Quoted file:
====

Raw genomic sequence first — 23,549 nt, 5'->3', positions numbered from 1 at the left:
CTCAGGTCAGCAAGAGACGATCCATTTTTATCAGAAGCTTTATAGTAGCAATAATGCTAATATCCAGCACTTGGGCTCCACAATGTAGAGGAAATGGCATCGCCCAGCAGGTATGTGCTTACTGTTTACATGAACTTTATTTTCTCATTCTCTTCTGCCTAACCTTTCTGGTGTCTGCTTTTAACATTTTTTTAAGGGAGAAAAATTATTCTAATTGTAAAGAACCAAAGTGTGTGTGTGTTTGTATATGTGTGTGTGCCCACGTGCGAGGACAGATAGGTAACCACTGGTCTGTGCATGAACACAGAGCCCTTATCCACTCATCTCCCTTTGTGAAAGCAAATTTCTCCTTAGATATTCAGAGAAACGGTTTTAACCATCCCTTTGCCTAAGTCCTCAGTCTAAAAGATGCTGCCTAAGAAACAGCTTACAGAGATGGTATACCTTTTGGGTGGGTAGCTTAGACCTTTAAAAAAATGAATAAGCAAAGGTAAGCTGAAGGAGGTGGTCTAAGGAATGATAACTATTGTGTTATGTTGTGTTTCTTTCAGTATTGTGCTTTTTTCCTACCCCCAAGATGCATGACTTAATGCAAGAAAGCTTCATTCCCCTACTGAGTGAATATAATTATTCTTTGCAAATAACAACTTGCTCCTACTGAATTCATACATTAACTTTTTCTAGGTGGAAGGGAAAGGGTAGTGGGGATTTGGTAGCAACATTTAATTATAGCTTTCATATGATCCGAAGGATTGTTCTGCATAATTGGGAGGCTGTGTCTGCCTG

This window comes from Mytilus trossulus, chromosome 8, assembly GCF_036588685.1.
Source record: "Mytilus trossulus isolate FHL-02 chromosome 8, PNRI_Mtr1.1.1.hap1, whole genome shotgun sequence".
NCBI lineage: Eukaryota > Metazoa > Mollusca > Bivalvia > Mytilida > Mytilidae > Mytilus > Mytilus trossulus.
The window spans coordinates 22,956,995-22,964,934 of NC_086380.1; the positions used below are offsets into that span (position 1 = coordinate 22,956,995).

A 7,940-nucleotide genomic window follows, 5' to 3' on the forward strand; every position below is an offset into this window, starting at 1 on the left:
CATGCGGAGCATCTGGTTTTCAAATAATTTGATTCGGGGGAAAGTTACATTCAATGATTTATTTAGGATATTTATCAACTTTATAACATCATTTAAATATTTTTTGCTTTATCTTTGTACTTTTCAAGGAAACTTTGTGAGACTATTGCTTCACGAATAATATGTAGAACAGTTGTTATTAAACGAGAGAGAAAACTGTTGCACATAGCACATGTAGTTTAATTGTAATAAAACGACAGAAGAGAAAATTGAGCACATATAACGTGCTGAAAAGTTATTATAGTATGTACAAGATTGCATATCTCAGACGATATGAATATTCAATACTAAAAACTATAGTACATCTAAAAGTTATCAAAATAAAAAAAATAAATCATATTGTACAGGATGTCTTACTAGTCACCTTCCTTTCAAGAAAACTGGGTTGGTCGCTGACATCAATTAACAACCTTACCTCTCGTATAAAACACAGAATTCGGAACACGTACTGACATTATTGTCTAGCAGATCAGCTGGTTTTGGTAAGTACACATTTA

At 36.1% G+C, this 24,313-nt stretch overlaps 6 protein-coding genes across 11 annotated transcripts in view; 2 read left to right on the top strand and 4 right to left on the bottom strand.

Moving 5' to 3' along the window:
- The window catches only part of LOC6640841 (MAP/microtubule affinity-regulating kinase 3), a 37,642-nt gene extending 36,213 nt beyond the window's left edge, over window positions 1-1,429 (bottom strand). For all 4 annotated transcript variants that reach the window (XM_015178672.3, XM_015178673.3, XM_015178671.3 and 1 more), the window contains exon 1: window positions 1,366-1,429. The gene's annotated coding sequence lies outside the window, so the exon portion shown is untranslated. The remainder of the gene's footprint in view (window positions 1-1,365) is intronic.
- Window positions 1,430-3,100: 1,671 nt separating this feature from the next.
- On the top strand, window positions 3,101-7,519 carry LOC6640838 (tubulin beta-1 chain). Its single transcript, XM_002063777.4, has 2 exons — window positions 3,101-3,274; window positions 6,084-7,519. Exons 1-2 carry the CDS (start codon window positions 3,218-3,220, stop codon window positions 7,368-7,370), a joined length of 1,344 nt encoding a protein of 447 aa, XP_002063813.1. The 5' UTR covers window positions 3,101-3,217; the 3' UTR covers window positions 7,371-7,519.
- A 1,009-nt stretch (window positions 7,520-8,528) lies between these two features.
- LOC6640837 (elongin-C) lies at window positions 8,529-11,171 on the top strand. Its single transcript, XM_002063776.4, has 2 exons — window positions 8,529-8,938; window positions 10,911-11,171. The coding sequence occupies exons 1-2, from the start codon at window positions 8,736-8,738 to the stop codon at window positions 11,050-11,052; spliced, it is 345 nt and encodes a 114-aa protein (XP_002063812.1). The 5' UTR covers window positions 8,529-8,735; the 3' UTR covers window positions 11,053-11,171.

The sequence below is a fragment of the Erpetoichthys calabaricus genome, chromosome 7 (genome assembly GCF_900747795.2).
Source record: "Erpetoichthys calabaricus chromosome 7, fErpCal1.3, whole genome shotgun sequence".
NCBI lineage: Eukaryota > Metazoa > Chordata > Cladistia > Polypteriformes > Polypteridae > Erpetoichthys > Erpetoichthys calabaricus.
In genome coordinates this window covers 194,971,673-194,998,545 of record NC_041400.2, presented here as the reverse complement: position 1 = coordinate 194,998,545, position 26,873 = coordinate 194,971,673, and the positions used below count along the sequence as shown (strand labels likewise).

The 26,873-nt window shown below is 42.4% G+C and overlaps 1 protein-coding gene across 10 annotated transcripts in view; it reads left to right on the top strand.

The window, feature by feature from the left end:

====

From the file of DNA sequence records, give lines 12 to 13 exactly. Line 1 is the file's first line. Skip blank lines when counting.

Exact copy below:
- Window positions 1,430-3,100: 1,671 nt separating this feature from the next.
- On the top strand, window positions 3,101-7,519 carry LOC6640838 (tubulin beta-1 chain). Its single transcript, XM_002063777.4, has 2 exons — window positions 3,101-3,274; window positions 6,084-7,519. Exons 1-2 carry the CDS (start codon window positions 3,218-3,220, stop codon window positions 7,368-7,370), a joined length of 1,344 nt encoding a protein of 447 aa, XP_002063813.1. The 5' UTR covers window positions 3,101-3,217; the 3' UTR covers window positions 7,371-7,519.